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the children say it never happened. now, does that touch on the actual homicide, no, but it does prove conrad murray to be a liar, and under our jurisprudence system the judge will give the jury a charge that says if you disbelieve or witness in any portion of their statement, you are allowed to disbelieve the entire statement. so his credibility has been attacked successfully. >> do you think -- so you are talking about the tapes which of course are extensive. do you think the defense has no choice but to put conrad murray on the stand next week? do you think they will go for a hail mary pass like that? >> you are right about that. that would be a hail mary bass pass, but i don't think that pass is going to be effective and i'll tell you why. a lot of times the defense feels pressured. they feel there's nowhere for them to go but to put the defendant on the stand. the reality is, the jury may think he's guilty, may not be
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sure, but once he takes the stand and makes a jackass out of himself on cross-examination they will know he's guilty. i think it would be best to leave the jury wondering, than to know for sure when they go in to deliberations. >> interesting way to put it. what about the culture it seems to embody for the rich, famous celebrities that there is a culture of enablers. if not conrad murray than somebody else. that sort of seems to be under this whole trial has been that feeling. will that be something the defense could use to affect the sentence, maybe get a more lenient sentence? >> i can only pray they do, because in effect, what that is saying is hey, if my client didn't kill him somebody would have. that would have a horrible argument in court. the reality is even if he is convicted on this extremely weak charge of involuntary manslaughter, he may get straight probation for killing the king of pop.
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i'm not saying that jackson's life is more valuable than anyone else but i'm saying what it symbolizes. what you can get away with in a court of law is shocking. he may get straight probation, even on a conviction. it's possible. >> that's amazing. hopefully it will go to the jury next week at some point. in the meantime u you are busy covering the trial and in a slightly awkward turn in our interview you are doing a lot of dancing and spinning around. do you think you can win and topple ricki lake? >> well, right now, and this is my dancing partner who's teaching me all of the great moves that i bungle up on the dance floor. we are taking it one dance at a time. i'm not ready to look at the big picture. right now i have to focus on the rumba which is what, tristan. >> the dance of relationships, good and bad. >> well, you have a good partner, tristan. >> you have the best partner out there.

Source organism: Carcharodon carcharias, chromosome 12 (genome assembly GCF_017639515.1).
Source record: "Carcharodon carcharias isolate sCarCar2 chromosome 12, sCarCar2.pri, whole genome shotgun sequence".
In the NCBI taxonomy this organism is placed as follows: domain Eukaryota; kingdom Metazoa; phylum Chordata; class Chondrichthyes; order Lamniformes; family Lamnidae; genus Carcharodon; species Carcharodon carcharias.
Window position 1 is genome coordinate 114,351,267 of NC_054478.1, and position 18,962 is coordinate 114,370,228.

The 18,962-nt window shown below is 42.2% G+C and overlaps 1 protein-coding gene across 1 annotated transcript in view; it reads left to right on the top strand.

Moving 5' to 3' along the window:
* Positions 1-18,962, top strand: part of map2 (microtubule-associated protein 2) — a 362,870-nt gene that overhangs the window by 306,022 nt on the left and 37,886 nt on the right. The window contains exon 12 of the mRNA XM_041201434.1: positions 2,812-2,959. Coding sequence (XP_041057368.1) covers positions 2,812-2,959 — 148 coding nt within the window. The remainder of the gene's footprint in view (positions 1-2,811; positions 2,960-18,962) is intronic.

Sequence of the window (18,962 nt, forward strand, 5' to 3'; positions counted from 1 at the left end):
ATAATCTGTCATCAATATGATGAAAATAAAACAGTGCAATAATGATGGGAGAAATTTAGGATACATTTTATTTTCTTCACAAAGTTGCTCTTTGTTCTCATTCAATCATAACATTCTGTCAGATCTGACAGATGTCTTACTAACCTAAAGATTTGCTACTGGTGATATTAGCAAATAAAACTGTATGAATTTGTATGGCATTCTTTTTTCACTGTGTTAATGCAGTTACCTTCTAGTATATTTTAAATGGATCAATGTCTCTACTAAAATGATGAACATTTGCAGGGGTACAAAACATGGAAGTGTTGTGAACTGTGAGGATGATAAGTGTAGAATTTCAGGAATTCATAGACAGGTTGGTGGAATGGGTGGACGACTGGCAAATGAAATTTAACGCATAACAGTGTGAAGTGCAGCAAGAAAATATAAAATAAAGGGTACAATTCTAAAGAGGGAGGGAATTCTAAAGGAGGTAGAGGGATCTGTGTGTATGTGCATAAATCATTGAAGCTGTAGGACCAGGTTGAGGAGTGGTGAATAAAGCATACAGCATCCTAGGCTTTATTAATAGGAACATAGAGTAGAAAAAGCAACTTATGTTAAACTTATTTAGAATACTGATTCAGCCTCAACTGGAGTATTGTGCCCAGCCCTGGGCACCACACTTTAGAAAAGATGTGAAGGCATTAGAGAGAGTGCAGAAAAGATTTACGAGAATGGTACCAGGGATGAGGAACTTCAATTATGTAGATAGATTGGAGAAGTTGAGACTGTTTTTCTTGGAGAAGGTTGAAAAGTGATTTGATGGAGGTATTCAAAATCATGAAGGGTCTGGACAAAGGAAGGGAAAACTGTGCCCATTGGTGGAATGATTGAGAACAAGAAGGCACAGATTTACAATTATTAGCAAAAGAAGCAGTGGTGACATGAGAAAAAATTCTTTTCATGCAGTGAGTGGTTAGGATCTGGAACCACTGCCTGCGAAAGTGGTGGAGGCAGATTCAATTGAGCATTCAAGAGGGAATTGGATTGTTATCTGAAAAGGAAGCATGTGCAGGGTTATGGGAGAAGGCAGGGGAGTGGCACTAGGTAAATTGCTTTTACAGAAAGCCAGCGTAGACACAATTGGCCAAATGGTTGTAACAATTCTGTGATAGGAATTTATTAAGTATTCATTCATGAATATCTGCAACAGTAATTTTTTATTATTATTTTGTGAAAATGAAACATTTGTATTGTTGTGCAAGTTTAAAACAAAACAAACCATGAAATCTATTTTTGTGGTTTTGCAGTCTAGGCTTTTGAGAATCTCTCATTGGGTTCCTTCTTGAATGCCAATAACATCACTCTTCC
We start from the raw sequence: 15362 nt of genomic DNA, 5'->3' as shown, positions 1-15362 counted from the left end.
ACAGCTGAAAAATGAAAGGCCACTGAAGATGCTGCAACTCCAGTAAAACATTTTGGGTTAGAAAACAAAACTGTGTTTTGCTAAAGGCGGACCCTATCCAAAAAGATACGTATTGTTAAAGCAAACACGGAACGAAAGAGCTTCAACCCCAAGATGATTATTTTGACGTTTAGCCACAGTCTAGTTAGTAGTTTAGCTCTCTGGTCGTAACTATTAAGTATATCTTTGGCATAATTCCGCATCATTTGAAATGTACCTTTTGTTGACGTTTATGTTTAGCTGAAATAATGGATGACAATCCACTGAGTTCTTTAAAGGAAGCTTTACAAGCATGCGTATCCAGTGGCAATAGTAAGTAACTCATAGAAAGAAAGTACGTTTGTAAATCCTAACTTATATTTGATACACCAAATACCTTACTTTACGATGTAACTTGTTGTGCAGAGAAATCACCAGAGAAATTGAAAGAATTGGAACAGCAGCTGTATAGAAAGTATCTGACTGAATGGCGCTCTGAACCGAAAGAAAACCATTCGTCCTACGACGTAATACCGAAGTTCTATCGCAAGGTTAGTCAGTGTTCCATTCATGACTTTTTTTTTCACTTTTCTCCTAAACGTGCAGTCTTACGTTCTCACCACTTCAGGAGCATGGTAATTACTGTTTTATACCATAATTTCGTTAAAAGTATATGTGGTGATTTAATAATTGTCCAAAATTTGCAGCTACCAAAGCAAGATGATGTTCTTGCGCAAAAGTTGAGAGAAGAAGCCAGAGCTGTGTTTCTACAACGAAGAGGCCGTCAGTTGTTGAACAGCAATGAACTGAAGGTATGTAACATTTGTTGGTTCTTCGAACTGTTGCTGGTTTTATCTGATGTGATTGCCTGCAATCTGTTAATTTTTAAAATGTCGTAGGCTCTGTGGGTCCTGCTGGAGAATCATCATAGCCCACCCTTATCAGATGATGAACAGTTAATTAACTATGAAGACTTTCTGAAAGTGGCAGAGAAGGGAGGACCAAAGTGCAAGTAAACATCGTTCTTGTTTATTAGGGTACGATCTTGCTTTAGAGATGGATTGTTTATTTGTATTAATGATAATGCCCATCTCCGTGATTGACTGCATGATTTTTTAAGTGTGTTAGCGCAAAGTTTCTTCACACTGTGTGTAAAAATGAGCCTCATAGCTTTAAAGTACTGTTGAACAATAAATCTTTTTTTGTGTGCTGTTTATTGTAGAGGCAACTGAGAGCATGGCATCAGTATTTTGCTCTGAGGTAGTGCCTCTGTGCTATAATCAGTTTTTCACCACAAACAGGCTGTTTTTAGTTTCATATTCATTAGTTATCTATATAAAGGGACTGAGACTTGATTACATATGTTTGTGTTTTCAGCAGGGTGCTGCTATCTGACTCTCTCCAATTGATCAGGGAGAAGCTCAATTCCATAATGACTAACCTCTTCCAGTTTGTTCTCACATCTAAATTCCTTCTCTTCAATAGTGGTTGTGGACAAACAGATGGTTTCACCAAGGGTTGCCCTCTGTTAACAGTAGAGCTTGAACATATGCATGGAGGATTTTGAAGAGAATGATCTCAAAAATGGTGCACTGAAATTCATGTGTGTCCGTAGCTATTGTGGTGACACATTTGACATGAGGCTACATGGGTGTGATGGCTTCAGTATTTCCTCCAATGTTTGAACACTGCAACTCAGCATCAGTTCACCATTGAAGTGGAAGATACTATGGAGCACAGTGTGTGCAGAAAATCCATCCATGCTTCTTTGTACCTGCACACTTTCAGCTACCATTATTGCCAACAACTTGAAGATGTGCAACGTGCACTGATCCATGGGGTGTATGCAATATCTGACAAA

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there you are in that dress. love it. good luck. we're rooting for you both. >> thank you. >> erin, thank you so much. and remember, erin, you can vote from your cell phone, land line and computer, just fyi. >> good to know. thank you so much. appreciate you both taking the time. have a great weekend. bye-bye. >> thank you, take care. vote. and then next up, we are going "outfront" in china. >> what's your favorite thing about america? hear his answer next. fore! no matter what small business you are in, managing expenses seems to... get in the way. not anymore. ink, the small business card from chase introduces jot an on-the-go expense app made exclusively for ink customers. custom categorize your expenses anywhere.
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>> nba, basketball. >> yes. >> well, timmy was the only child. that was his name timmy who didn't say the iphone was his favorite thing about america. we met him in a group of under 12-year-old chinese kids in a language camp this summer. we went to see if the tiger mom phenomenon is true. it is 7 a.m., time to rise and shine for bill's son. he is at sleep away camp for kids under 12 about an hour outside of shanghai. job number one, learning language. >> english is easy and interesting. >> it makes me happy. >> good morning, everyone. >> good morning. >> the 23 kids here started to learn english at achblg 5 and
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they have big am big. bill's family picked his english name in hopes he will end up like one successful american. >> like bill gates. >> it is not remedial summer school. these children are here by choice. happy birthday to you >> reporter: still the parents say they are raising well-rounded children. the debate over who is raise the world's future leaders, china or america is raging here. the battle hymn of the tiger mother is a best seller on both sides of the pacific. bill's parents pete and sunny have read the book. only his father speaks english. 30% of the opinions are not direct. for example, for modern chinese parents, we would not say garbage if children make mistakes. >> do you think that chinese
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children, children like bill, are being raised to be creative? >> you must come by the strictness and the creativity together and that would be best for the children's future and in general speaking maybe for the whole country's future. >> reporter: the kids we saw spent more time playing basketball and badminton than studying at camp and creativity is part of the agenda, but chinese kids still work harder than americans. how much time do you spend at night on home work? >> so many times i finished my home work in two with hours. >> two hours. >> two hours a night? >> two hours a night. shanghai kid rank number one in the world in math compared to america's number 31. entrepreneur bob compton on the spends his time studying the chinese education system. >> if they are able to bring creativity and education to a level close to america they are going to dominate the world.